"I tell you it was exciting": an eyewitness account of the Hawaiian Revolution that deposed Queen Liliuokalani, leading to the annexation of the Islands by the United States.
"The papers have told all about our revolution, so I will tell you only the small part I have taken in it, which is not so small either when you come to think of it.
"Two days before it happened [15 January] Ashley asked me if I would stand in with the white people and, of course, I said yes and then he told me where I could find a rifle which he would have ready for use and that when a certain number of whistles would be sounded I was to get my gun and get to the Government Building as soon as a horse could get there; well I waited for two whole days and until 3 P.M. the next day (seemed like a year) when off went the whistle. I jumped the horse I had waiting ran him all the way to my gun and was among the first to arrive at the Gov. Bldg. I will tell you it was exciting, there we were laying flat out on our bellies (please excuse) on the veranda ready to shoot the first native that tried to step in the grounds. I tell you it was a relief when we saw that the men who had been told to meet at the armory marched up and dispersed the mob. You see there were more of us to meet at the Gov. Bldg. but the others finding it surrounded by a howling mob of natives went to the Armory when we come to count up we found we were only (19) nineteen men in all. …"
The very first night of the Sanford Dole-led revolution, Tilden encountered Robert William Wilcox, one of Liliuokalani's staunchest supporters, who was to lead a failed counter-revolution in 1895. "The first night I was put in command of the guard with a rank of sergeant and was then detailed for special duty. … I went to one place especially to arrest a noted half-white named Wilcox. … when we got there we found him with sixty natives[;] he immediately drew his revolver but was covered by our rifles and his men refusing to fight we had no trouble arresting him and then I sent him away with two men while my other men, eight in all, cover the natives while they stepped forward one at a time and delivered up their arms, sounds like a dime novel, don't it?"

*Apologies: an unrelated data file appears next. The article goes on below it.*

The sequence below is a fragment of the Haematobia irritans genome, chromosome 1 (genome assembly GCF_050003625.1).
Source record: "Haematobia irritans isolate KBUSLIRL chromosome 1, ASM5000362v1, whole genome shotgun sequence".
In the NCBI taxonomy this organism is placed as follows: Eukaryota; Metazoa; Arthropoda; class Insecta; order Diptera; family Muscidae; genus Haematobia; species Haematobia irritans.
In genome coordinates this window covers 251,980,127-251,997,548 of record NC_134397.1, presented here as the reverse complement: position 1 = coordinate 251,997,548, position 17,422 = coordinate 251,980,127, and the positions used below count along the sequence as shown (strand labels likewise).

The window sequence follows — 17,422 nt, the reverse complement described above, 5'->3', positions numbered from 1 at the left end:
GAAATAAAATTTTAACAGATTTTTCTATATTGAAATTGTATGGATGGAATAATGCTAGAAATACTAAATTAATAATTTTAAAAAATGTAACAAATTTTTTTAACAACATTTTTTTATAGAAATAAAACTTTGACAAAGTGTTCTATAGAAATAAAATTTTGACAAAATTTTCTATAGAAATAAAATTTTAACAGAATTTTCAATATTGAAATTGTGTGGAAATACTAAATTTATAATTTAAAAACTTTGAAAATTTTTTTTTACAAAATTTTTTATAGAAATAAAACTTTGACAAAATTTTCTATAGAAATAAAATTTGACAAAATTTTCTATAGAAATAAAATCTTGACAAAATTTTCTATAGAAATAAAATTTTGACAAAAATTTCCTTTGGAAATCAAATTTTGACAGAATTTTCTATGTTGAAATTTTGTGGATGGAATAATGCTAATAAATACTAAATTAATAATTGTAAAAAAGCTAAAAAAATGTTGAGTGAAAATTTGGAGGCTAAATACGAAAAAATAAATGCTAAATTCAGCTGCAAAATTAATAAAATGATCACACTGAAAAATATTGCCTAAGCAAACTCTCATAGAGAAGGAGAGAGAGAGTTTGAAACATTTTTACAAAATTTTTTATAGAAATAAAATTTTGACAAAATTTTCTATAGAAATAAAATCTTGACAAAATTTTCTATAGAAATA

Tilden's rapid advancement continued. "When we got everything running nicely I was taken on the Commander in Chief's staff and received my commission today as you will see by the inclosed clipping; … my salary, which is temporary, is $160 per. month with clothes and board and lodging thrown in[;] you ought to see my uniform which came today its a daisy."
Tilden continues his letter, still seeming not to believe the position he has found himself in—and certainly not anticipating the brutal impact on the "natives" of this dime-novel revolution. "What do you think of your lettle Willie fighting in a revolution where there has been only one shot fired? By the way us fellows who held the Govrt. Bldg. are going to get medals and positions under the the government for life. We were told so by the President himself he having us called in and thanking and complimenting us all of which he had to take himself as he laid next to me and let me have one of two revolvers he head. I tell you he is a daisy. We are going over to the Palace this afternoon (we means staff officers) and are each to have one of a fine collection of swords which the last King made from almost every country."
The letter closes with Tilden expounding his idea of bringing his family to Hawaii to join him in his new prosperity. "I am well and take it all in all have had as fine a time as I ever had in my life. My clothes you can give to Gus if he would like them. You need only send my Tuxedo shirt. As to getting Gus a job here I undoubtedly can in a short time and will have money enough to pay his way down too and perhaps both of you can join me here and we will have a happy hour again. …"
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